Sunday, February 8, 2015

Which to do first, Mobility or Stretching?

Flexibility is the amount of motion we can create through a joint and there has long been the debate as to what is the best way to increase our flexibility and therefore our ability to move. As babies and young children most of us started out with full range of motion throughout our body and the ability to move anywhere and anyway we wanted.  As we grew a little older to the infant stage we still had phenomenal motion and could perform the "perfect squat" and didn't have to think about it. Knees pushed out, feet stayed flat on the ground, below parallel and with an upright and stable spine.  Then as we moved our way through grade school and beyond, things changed for most of us.  We weren't able to touch our toes anymore, we lost our ability to sit on the ground cross-legged and we generally became very stiff from sitting too much and wearing thick heeled shoes causing a shortening of our posterior chain.

As we were losing our ability to have full use of these motions our tissues were beginning to get very tough, beat down, knotted up and generally not the healthy texture they should maintain.  We were often taught the best way to be flexible was to continue to stretch, take up yoga, pilates or any other form of stretching to help lengthen out your muscles and tissues.  While I have nothing against any of these movement practices and think they are useful I think we are skipping an extremely important step in regaining and improving range of motion.  Mobility and soft tissue work.

Very similar in muscles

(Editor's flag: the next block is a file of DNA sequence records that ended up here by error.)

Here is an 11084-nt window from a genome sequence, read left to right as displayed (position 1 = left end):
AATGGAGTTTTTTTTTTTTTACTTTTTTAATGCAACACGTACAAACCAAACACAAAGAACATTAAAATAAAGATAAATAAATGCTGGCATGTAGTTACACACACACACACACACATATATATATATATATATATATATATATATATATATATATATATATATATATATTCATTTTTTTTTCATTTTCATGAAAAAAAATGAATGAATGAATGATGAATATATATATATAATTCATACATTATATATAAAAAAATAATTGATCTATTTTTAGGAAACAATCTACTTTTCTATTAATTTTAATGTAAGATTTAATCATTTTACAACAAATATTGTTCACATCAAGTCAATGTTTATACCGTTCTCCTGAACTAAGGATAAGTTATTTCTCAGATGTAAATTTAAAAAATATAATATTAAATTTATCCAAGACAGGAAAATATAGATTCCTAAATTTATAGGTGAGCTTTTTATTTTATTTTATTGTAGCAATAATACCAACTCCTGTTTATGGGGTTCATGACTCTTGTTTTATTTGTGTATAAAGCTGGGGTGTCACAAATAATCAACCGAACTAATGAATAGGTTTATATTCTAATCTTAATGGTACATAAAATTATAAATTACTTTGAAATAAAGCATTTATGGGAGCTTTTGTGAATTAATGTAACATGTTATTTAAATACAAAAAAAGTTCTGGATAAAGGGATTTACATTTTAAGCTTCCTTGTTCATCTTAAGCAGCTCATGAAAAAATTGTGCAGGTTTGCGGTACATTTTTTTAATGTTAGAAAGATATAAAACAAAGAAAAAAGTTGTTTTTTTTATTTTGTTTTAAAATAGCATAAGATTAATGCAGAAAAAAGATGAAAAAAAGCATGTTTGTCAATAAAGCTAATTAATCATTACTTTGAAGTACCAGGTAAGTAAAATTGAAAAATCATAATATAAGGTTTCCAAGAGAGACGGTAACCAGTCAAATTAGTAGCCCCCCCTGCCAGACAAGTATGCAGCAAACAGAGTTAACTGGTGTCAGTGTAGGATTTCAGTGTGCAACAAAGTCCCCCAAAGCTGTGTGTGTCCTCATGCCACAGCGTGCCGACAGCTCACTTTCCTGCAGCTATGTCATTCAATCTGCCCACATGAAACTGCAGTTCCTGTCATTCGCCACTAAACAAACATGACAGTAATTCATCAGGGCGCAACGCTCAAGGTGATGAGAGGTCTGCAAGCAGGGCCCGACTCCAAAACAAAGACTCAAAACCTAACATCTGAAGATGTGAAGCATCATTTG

Think of it this way, if you have a tightness in your hamstring caused by knotted and beat up tissue compare it to having a knot tied into the middle of a piece of rope.  When we are stretching we are taking the insertion points of that hamstring and moving them further away from each other to increase that motion.  If we re-enact that same process with our piece of rope and pull both ends away from each other what will happen to the knot?  It's going to get significantly tighter and be even more resistant to becoming untied.

This is where mobility work needs to play a significant role. We need to utilize soft tissue work
Untie and break up knots before stretching and realigning fibers.
whether it be massage, foam rolling, or any other type of mobilization tool to "untie" the knot.  If we continually stretch and make that knot tighter it will get more difficult to undo.  If we get to the knotted tissue early we can have a better chance of getting it to loosen up without as much pain.

A recommendation for tissue work would be as follows: start with it post any activity, this is when your body will be at it's warmest and you'll get the most benefit out of this work.  Myofascial release, however you choose to do it, would be your first area of work to break down and loosen up the knotted tissue.  A good goal would be 10-15 minutes.  If you have the option afterward to use vibration therapy it can clear out any congested material in your muscles and help with the recovery procress.  At the end include all your stretching to help with the elongation of the muscles after all the knotted tissue has been given a chance to loosen up.

Take care of your tissues, it will make your body feel much better and help you many aspects of your life.

Fix It Early, Fix It Often.

"The resting state of the human body should be pain free."  -Kelly Starrett.

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